He Swims Among Us
By Nick Infield
Its taken me 8 years to finally complete this diorama. Back at the 2008 Chicago show, me and Mike Good were wondering through the vendors area, and I happened to stumble across the finest sculpture of the Creature from the Black Lagoon that I had ever seen. It was lying there in a box with other second-hand models for sale. It had no bag or box, and I seem to remember giving the chap $10 for the 75mm resin sculpture.
Back in 1953 when they shot the movie, 3D was going through the hot-new-thing faze. The Universal camera department was given the task of designing and building a practical underwater housing with the help of the underwater cameraman Scotty Welbourne.
The idea of pairing the creature and the camera crew for a diorama struck me like a flash. My original idea was to set everything in a block of clear casting resin, so the creature, bubbles and divers would be suspended in animation, but the reality and complications of putting something like this in a block of resin were insurmountable. The idea outstripped the reality. So I shelved the diorama until I figured out a way to do it.
It was Andre Korbanics II who prodded me and talked me into completing the diorama, and to be honest, I am very glad he did. This box is definitely dedicated to his memory. Miss you, mate!
The Creature was sculpted to perfection by T. Holter Bruckner, and it needed no alteration at all. Research was easy, for the most part. I found nearly everything online. When it came to researching the camera... well, I know a man who knows a man who hooked me up with the camera housing that shot the movie, giving me the reference that I needed, as in what kind of set-up or the staging of the diorama. I drew upon my own experiences shooting commercials and movies and one photograph of divers building a parallel, but I had no actual picture of the crew shooting this shot this way.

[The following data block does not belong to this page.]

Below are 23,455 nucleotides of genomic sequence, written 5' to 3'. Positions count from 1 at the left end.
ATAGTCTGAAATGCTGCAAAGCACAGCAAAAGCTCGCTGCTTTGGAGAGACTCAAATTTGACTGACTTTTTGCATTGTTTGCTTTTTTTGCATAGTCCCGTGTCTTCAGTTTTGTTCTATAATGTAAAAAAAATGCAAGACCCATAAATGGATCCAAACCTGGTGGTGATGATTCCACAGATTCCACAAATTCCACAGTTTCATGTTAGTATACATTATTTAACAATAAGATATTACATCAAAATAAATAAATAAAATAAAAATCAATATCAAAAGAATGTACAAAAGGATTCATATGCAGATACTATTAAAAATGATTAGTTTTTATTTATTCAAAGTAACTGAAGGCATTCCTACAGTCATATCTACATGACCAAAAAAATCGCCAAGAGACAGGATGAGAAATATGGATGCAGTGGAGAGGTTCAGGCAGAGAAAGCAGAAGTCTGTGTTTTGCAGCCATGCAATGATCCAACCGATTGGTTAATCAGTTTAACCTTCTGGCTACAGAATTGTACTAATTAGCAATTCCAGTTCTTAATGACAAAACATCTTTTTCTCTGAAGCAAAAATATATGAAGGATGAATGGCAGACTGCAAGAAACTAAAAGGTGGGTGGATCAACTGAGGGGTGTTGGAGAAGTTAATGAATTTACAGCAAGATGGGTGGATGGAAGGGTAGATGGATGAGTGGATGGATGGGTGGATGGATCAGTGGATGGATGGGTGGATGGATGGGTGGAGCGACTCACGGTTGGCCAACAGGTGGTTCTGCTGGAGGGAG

Most of my prevarication comes out of deciding which material to use to building various elements, i.e. the kelp needed to make a lot of believable kelp! After experimenting with paper and wire and various other unsuccessful techniques and materials, I settled on making the kelp out of brass. It wasn’t so much of a problem to make the kelp as it was getting it to flow and feel like it’s being moved by the current. Anyway, the choice of brass would serve two purposes: a proper feeling of movement and a perfect way to hide the creature's supporting rod. Researching the bubbles was fun. Again after some experimentation, I finally settled on a mixture of bead-blasting clear glass beads, crushed-up iron pyrite and clear casting resin.
Then a way to rig and suspend the said bubbles. Thus the glass case, for bubble suspension.
This kind of presentation of a diorama is usually used by the waterline ship modelers.
I find it a highly effective presentation to our particular kind of modeling; it certainly adds the aquarium kind of feel to the diorama and help with the illusion. The two divers were built out of my old favorite A & B epoxy putty on wire armature. The oxygen tank and dive equipment were mainly built out of brass, RenShape and putty. The camera was also built out of RenShape. Anybody scratchbuilding would find it beneficial to get to know this material; it is truly versatile. You can cut, drill and shape with ease; glues and putty stick to it perfectly, and it is an ideal surface to paint. No, I don’t know where to buy it, but the internet will help you find it if you are interested!
After much prevarication, the diorama started to take shape! After undercoating every surface, painting had begun. I like to undercoat with acrylics and paint with very, very thinned-down oil paint. Special emphasis on the very very.
I had always planned on adding some kind of lighting gag to make the piece pop and give the wave effect on the floor of the lagoon. For this I used a theatrical/movie light (source four mini leco). This lamp features a foco spot with cropping leaves and a nifty gobo slot to put patterns into. The info on this equipment is online and readily available.
Now all I needed was some fish!